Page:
These are great questions.

1. I have an FPD file (see attached) which you are welcome to modify to suit your style. I kept the font I've used for the Steiner modules I built and the general layout scheme. You should keep the overall pot and jack layout, though otherwise I can't say if everything will fit.

2. The inductors are not that hard to deal with. The "cores" are a bit brittle and you need to be careful when you mount them. I recommend using a plastic bolt and nut, but even then I broke a core. If you do, it's not the end of the world. You can buy replacement cores from Mouser.

One other issue is the wires are extremely fine and the insulation is some kind of varnish, so you can't really "strip" the wires. Carsten recommends holding the soldering iron against the wires a little longer when soldering the connection which will melt the varnish. I had trouble getting a consistent, reliable connection, though.

I ended up by putting the wire through the hole and then about a half inch from the PCB, I heated the wire and feed some solder onto the wire at the same time and then cleaned off about an inch or so of the varnish. I pull the wire back through until the clean portion is in the hole and I get a great connection every time. this also leaves some slack in the wire. No special tools needed.

3. No SMT. There are some decoupling caps that need to be small. You can put them on either side of the PCB, just do it before you mount the ICs or sockets. If you don't use a socket, you will need to put them on the solder side before the ICs and trim the excess leads really close. I installed the sockets, then pushed the cap between the socket rails, but you can do it which ever way works best for you.

4. Both are pretty easy. Minimal flying wires, two pots and the jacks is all. The GIC version has more soldering because of all the ICs. The big issue is calibration. I don't have a specific procedure. In the end, I just set the trimmers to about 10 o'clock which should be close to the "ideal" value for setting the "Q" of the filter cell.

5. Don't know how to answer this because I don't know what the original sounded like. I've compared both to Yves Usson's excellent design and I can't tell a difference. I'll be posting some audio comparisons hopefully later today with the inductor version and Yves' module. I think both versions are accurate reproductions of the original. The frequency response curves I've looked at are comparable to the ones Yves posted on his site and the one for the original on the Moog Archive web site.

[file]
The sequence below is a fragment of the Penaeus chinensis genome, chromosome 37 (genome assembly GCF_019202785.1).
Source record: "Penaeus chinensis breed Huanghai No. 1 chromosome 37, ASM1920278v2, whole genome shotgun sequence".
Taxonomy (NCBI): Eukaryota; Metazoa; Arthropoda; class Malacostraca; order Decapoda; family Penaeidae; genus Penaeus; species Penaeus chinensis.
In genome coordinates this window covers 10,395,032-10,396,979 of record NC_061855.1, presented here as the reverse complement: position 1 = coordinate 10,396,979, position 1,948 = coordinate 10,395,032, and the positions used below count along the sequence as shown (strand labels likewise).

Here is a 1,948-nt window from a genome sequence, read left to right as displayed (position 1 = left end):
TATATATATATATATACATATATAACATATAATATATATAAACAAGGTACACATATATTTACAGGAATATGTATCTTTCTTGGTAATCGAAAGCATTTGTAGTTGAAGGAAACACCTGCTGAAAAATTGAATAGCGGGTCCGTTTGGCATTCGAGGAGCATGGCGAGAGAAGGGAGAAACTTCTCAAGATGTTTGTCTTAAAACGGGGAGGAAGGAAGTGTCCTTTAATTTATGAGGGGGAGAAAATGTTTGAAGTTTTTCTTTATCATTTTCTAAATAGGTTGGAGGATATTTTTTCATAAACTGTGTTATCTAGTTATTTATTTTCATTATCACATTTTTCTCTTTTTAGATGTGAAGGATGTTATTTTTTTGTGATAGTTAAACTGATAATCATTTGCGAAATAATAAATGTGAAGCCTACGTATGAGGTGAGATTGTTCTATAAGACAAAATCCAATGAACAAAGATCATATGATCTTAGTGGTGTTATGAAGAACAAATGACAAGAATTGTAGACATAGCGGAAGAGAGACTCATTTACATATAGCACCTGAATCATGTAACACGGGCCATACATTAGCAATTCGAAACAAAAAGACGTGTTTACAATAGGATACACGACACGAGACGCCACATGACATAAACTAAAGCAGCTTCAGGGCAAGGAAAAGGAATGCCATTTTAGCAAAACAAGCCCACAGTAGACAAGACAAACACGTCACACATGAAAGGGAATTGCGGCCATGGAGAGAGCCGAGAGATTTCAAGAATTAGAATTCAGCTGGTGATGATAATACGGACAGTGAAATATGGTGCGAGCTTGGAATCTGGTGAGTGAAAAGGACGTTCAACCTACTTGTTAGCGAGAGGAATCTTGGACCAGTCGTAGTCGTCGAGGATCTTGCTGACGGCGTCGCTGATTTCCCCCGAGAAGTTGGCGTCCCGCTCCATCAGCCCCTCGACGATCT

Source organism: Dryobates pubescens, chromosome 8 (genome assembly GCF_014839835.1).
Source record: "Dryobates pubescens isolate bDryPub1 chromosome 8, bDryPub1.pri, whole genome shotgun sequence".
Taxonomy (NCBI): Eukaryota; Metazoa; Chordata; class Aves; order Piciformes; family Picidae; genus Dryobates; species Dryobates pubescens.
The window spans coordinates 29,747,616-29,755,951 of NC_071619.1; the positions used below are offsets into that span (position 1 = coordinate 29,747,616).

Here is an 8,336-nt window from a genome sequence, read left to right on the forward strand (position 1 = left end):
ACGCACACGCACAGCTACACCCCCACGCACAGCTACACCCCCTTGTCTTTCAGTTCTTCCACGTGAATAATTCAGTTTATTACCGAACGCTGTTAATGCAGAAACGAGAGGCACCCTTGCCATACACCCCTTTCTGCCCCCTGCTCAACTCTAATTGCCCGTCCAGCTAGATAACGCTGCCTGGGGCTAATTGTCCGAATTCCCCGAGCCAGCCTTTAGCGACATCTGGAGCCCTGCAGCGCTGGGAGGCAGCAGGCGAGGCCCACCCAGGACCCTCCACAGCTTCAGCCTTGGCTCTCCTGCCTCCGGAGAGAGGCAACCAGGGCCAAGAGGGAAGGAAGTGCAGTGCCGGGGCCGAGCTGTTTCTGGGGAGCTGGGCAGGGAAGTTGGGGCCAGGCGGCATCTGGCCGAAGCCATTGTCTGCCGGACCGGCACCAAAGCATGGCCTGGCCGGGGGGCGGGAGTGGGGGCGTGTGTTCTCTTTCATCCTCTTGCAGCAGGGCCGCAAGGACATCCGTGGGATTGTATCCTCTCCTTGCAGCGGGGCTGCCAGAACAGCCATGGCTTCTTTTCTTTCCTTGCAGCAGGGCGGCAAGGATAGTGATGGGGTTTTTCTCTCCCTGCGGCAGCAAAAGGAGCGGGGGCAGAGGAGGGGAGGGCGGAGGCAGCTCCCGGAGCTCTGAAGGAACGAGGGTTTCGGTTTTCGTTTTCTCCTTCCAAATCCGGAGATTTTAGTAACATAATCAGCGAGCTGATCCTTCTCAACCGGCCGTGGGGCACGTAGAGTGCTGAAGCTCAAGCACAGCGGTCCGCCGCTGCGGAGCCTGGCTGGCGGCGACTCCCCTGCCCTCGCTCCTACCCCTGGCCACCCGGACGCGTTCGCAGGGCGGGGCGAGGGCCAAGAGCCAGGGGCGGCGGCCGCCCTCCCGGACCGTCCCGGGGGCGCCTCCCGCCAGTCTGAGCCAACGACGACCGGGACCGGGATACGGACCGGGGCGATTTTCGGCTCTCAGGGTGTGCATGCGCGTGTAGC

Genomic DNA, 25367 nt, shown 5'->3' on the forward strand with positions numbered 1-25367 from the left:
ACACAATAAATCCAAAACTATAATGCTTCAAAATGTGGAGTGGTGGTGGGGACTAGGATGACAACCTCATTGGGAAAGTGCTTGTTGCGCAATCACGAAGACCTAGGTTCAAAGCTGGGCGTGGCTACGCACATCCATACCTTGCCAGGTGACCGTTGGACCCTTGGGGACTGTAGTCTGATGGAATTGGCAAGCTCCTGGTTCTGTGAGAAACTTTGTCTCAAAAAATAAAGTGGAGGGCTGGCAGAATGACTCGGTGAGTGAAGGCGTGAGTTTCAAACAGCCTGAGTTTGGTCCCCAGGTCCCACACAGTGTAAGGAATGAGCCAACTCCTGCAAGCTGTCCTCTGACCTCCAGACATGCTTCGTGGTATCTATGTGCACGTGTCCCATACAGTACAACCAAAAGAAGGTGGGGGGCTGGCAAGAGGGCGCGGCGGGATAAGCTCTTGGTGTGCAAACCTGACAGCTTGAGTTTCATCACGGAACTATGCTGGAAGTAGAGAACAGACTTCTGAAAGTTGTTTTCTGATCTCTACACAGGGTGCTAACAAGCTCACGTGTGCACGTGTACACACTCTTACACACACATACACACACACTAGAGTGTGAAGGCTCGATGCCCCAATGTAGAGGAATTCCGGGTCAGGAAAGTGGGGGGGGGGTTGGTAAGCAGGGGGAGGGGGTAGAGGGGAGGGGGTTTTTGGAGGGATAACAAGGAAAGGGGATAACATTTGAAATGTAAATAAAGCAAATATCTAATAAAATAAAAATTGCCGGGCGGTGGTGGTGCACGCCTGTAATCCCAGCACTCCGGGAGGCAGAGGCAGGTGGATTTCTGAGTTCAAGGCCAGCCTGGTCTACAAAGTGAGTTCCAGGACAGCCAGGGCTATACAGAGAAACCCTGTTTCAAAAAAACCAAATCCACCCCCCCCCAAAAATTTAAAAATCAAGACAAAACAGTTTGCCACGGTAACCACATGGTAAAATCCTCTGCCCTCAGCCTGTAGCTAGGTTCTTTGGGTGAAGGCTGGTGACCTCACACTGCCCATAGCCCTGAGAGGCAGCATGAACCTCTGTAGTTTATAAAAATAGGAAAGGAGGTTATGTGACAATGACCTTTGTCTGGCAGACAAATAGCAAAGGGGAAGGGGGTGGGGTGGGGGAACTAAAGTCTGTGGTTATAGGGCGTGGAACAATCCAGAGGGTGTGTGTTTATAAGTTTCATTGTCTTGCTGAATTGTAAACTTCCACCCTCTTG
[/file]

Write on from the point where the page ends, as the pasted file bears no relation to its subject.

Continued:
6. Last batch I bought was about $310.00 for a full set plus shipping, but that was a year ago. I think it's very reasonable considering they are essentially hand wound. However, I can't speak for Carsten. Contact him through his website:
http://www.analog-monster.de/index_en.html
and he will give you a current quote.

Please feel free to post questions here or through PM or email.

David
Cablebasher
Thanks for the quick response. Should this panel layout work for either version (GIC or inductor)?

I am thinking the inductors might be the more fun build for me personally as it's not something I've dealt with before. Do you have any photos of a completed inductor board so I can get a feel for how much work is involved?

I am aware of yusynths and haibles modules but I know you have done much work on updating them and I am intrigued to see how the inductors are mounted.

Look forward to the sound samples and BOM.

Keep it up.
dingebre
One other note, on closer examination, I did not receive the I/O PCBs in the order. I'm looking into it and will get them either way, but it will be a couple of weeks before I have them. Sorry.

David
dingebre
Cablebasher wrote:
Thanks for the quick response. Should this panel layout work for either version (GIC or inductor)?

I am thinking the inductors might be the more fun build for me personally as it's not something I've dealt with before. Do you have any photos of a completed inductor board so I can get a feel for how much work is involved?

I am aware of yusynths and haibles modules but I know you have done much work on updating them and I am intrigued to see how the inductors are mounted.

Look forward to the sound samples and BOM.

Keep it up.


The panel will work for both.

See attached for the inductor version
sempervirent
Cablebasher wrote:
is a eurorack panel likely to be produced?

I might be up for making panels if there's enough interest. Here's a thread in the DIY subforum:
https://www.muffwiggler.com/forum/viewtopic.php?t=126145

(Thanks to dingebre for sharing the source file and for giving approval to the idea)

Cablebasher